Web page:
Sauce Béchamel (White Sauce)
From Joy of Cooking (rev. ed.) (Canada, UK), by Irma Von Starkloff Rombauer, Marion Rombauer Becker, and Ethan Becker.
Named for Louis de Béchamel, a seventeenth-century French financier and courtier, this French sauce is prized for its unassertive character and smooth texture, which make it the ideal agent to thicken and bind a wide range of dishes and to coat many kinds of foods. Make your béchamel a little thicker than you think it should be, because it is easier to thin it out than to thicken it. When combining béchamel sauce with other ingredients, use 1 cup sauce for every 2 cups solids, and use a light hand with the seasoning until you taste the mixture. The sauce can be refrigerated or kept warm in the top of a double boiler. Place a piece of wax paper directly on the surface of the sauce to prevent a skin from forming.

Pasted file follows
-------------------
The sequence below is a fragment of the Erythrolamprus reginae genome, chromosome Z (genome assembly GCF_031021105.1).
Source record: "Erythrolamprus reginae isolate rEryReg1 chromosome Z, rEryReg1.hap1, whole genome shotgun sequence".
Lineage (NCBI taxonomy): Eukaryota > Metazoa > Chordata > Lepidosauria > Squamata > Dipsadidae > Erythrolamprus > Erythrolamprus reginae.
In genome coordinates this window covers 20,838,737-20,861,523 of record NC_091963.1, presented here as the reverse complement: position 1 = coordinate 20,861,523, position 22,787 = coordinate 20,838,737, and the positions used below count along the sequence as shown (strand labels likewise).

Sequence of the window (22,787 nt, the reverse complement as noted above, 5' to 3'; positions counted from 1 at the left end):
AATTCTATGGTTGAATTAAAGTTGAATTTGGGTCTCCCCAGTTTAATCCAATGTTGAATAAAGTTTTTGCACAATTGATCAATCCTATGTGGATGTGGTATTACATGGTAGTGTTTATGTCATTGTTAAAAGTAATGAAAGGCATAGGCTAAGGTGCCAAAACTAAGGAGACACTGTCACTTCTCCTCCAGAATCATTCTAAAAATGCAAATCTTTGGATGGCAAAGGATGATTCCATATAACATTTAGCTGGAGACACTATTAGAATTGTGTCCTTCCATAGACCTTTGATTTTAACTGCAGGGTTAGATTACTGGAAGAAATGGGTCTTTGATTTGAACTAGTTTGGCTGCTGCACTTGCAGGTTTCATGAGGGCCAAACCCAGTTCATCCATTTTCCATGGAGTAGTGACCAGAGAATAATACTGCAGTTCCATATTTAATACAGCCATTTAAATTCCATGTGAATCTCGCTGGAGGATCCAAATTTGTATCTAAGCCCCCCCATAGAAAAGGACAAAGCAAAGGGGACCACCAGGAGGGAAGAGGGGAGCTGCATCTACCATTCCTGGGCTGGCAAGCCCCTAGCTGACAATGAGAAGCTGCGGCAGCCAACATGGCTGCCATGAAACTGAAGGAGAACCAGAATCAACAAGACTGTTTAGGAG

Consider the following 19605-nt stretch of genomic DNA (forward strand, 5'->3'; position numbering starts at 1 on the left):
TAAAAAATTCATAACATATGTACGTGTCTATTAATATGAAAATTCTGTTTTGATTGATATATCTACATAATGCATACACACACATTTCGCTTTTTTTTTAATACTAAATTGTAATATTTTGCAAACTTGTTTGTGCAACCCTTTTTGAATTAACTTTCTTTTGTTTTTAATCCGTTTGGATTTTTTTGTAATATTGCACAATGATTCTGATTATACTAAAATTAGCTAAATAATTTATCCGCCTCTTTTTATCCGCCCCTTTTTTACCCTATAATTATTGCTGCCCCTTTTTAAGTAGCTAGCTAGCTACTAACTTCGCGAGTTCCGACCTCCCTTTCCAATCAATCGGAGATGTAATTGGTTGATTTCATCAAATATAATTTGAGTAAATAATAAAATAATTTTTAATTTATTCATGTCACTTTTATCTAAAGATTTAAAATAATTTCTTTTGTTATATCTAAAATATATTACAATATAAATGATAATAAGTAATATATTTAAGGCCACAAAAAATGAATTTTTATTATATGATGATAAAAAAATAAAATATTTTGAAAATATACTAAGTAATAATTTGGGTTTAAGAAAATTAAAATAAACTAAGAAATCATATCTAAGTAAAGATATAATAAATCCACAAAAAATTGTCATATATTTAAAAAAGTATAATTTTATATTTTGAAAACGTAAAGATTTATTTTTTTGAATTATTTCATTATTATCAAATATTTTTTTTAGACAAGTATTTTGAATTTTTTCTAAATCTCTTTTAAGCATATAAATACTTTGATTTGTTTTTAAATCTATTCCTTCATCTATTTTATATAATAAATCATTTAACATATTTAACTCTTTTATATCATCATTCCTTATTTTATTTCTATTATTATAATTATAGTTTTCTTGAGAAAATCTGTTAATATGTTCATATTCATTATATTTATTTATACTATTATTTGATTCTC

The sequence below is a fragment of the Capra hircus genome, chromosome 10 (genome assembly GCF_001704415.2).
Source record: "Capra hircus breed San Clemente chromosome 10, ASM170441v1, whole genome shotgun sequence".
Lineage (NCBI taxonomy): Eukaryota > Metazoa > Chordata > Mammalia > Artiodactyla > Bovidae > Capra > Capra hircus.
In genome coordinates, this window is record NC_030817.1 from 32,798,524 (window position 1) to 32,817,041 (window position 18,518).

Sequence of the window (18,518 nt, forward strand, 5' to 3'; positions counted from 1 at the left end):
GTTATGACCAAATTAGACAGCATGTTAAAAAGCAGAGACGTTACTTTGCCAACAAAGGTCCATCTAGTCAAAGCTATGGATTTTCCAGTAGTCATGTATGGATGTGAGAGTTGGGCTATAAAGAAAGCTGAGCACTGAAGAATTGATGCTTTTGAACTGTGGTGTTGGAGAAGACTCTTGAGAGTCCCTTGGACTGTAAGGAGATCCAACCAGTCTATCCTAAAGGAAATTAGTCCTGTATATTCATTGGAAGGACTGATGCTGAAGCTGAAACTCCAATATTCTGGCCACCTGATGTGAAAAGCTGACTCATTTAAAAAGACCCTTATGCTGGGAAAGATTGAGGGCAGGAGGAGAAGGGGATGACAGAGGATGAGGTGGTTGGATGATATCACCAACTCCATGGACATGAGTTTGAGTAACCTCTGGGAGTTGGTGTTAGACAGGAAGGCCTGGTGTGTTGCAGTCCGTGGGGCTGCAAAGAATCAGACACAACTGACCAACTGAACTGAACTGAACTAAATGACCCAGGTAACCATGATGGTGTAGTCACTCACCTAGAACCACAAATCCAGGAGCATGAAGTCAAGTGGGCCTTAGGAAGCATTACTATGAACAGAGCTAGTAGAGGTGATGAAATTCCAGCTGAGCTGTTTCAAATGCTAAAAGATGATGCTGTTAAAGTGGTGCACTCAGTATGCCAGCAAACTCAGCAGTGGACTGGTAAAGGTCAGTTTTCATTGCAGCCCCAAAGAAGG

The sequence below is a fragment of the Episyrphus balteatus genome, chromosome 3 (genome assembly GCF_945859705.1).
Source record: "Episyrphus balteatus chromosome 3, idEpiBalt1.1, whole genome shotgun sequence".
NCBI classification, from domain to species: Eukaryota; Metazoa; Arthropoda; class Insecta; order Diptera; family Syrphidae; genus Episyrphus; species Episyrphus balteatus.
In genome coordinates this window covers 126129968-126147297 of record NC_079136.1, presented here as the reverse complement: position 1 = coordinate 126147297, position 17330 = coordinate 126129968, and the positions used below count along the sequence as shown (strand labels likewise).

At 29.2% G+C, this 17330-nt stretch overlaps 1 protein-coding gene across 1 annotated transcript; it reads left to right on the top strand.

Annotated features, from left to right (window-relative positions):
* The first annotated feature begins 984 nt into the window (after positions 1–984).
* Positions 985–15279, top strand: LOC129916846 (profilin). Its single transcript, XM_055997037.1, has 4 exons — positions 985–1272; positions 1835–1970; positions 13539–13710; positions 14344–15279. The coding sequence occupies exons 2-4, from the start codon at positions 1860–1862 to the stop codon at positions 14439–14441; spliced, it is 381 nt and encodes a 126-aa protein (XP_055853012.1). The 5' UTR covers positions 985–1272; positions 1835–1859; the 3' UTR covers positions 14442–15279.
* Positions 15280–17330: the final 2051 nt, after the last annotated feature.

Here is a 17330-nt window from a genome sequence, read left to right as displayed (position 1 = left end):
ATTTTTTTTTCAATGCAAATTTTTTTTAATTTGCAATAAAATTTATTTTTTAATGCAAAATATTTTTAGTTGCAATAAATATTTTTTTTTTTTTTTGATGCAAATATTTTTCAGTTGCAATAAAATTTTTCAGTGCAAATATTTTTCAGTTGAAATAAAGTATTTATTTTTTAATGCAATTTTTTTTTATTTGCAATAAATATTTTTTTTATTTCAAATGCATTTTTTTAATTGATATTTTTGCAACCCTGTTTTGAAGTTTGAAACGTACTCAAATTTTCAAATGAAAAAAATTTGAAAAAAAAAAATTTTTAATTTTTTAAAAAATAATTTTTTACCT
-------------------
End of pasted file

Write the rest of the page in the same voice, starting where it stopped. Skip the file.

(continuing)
Combine in a small saucepan over very low heat:
1-1/4 cups milk
1/4 onion with 1 bay leaf stuck to it using 2 whole cloves
Pinch of freshly grated nutmeg (optional)
Simmer gently for 15 minutes, uncovered, to infuse flavor into the milk. Discard the onion, bay leaf, and cloves.
Meanwhile, melt in a medium, heavy saucepan over low heat:
2 tablespoons unsalted butter
2 tablespoons all-purpose flour
Cook, uncovered, stirring occasionally with a wooden spoon or spatula, over medium-low heat until the roux is just fragrant but not darkened, 2 to 3 minutes. Remove from the heat and let cool slightly. Slowly whisk in the warm milk and return the saucepan to the heat. Bring the sauce slowly to a simmer, whisking to prevent lumps, and cook, stirring often and skimming any skin that forms on the surface, over low heat, without boiling, until it reaches the consistency of thick cream soup, 8 to 10 minutes.
Strain through a fine-mesh sieve, if desired. Season with:
Salt and ground white pepper to taste
Use as an ingredient in another recipe or proceed with one of the classical sauce variations or with one of your own inspiration.
Yield: About 1 cup